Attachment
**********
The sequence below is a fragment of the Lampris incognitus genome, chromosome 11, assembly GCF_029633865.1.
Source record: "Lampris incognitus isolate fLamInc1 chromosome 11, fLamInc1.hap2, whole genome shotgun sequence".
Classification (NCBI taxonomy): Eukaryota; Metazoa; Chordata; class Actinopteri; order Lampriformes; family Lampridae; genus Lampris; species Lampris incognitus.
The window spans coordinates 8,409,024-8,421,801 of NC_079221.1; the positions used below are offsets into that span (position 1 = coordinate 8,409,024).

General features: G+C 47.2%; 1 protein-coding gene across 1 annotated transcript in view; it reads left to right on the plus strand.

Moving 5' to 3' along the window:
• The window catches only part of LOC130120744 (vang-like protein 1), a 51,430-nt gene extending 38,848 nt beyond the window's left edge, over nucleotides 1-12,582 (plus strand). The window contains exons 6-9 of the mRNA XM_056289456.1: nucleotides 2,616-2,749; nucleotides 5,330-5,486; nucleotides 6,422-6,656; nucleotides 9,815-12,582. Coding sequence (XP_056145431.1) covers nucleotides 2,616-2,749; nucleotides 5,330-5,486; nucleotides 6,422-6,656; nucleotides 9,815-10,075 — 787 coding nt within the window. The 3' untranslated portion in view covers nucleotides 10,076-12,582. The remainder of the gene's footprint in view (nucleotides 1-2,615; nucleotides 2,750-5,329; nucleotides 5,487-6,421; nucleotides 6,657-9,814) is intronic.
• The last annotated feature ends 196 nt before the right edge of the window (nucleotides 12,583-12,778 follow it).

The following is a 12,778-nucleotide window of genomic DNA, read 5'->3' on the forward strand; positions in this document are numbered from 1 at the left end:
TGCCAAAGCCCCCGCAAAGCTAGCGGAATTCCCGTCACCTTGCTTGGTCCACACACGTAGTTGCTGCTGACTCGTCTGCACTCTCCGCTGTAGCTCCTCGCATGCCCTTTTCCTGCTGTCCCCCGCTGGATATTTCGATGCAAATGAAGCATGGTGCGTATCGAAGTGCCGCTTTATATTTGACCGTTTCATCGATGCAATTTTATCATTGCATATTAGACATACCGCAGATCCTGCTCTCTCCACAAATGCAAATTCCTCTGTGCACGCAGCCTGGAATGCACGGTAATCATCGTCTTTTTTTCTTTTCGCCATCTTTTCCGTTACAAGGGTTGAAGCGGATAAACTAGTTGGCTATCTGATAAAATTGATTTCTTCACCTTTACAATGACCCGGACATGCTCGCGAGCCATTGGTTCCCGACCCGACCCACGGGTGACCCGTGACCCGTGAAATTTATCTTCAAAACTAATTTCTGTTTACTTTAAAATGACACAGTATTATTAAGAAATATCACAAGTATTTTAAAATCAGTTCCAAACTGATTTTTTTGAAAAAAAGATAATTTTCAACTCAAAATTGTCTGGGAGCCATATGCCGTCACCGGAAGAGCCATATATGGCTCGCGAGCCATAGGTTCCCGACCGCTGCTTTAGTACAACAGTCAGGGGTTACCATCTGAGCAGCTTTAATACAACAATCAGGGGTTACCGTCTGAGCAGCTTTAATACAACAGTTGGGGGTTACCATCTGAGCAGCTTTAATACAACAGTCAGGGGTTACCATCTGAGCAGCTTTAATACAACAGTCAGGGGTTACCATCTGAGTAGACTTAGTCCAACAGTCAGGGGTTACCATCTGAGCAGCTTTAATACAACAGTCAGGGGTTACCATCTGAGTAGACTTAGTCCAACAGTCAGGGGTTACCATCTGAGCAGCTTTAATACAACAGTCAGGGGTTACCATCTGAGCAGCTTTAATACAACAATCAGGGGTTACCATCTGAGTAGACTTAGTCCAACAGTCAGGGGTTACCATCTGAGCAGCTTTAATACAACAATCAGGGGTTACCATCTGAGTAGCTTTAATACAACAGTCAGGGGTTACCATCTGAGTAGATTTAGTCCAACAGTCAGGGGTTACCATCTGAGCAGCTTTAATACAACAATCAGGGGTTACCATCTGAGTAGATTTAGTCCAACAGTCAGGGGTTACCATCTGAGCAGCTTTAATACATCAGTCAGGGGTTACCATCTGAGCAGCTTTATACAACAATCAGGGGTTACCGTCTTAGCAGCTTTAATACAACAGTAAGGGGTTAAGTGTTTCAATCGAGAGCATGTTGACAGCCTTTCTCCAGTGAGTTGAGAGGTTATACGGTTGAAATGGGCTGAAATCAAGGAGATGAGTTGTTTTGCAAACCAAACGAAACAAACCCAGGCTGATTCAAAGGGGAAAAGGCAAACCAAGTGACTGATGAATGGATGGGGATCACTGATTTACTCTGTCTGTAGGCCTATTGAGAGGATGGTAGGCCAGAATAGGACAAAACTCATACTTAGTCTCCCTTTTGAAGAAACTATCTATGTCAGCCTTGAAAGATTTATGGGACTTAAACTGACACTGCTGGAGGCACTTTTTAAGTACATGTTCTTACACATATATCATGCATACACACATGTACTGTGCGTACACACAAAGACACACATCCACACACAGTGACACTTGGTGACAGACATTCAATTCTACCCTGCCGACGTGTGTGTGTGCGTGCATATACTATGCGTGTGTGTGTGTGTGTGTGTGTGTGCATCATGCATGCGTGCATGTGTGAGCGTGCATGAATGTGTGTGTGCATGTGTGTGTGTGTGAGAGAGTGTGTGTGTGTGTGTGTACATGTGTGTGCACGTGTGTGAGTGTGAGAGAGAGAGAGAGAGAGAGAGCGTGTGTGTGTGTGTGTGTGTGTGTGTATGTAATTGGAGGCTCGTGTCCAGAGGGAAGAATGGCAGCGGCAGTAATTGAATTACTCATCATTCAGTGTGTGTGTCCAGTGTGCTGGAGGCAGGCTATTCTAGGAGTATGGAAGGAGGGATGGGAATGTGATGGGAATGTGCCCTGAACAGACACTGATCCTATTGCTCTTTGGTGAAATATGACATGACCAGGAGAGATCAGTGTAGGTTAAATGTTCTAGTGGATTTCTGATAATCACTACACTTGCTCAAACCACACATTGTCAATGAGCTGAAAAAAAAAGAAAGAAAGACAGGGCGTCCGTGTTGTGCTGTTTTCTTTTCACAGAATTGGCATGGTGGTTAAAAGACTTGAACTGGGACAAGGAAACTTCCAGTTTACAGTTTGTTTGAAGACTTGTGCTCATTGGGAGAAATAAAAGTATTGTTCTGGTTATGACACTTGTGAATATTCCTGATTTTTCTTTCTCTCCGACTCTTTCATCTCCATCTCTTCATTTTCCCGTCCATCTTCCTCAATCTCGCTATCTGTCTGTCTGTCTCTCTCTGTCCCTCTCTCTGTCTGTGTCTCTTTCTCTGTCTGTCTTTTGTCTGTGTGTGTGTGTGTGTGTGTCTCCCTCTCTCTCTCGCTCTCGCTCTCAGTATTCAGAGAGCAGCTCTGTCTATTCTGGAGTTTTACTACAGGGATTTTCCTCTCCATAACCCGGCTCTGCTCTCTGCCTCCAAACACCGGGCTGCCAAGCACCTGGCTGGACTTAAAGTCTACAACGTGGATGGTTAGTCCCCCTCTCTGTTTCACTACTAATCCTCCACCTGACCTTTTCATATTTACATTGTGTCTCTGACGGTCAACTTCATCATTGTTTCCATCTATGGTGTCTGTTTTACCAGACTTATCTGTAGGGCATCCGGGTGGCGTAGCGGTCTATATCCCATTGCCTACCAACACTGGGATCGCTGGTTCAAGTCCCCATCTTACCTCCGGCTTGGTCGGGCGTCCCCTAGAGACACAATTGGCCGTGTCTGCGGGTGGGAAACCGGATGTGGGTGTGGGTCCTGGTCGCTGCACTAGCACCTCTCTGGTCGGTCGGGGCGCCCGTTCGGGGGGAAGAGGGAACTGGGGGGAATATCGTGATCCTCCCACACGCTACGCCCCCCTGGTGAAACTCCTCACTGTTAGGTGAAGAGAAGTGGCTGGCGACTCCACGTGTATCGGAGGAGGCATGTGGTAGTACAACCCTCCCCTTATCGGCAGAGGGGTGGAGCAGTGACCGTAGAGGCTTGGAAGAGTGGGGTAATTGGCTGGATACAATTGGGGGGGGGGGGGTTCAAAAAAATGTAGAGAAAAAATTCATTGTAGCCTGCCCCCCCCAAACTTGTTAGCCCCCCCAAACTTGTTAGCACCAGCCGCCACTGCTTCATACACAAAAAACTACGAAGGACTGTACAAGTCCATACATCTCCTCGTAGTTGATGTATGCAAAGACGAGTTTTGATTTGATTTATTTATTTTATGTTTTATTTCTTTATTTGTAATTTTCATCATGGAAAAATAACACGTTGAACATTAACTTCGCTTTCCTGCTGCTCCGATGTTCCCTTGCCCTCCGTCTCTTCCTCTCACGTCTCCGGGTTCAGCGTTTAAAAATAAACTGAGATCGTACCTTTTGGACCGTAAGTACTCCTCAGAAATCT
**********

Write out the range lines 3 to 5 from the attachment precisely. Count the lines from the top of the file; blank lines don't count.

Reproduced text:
Classification (NCBI taxonomy): Eukaryota; Metazoa; Chordata; class Actinopteri; order Lampriformes; family Lampridae; genus Lampris; species Lampris incognitus.
The window spans coordinates 8,409,024-8,421,801 of NC_079221.1; the positions used below are offsets into that span (position 1 = coordinate 8,409,024).

General features: G+C 47.2%; 1 protein-coding gene across 1 annotated transcript in view; it reads left to right on the plus strand.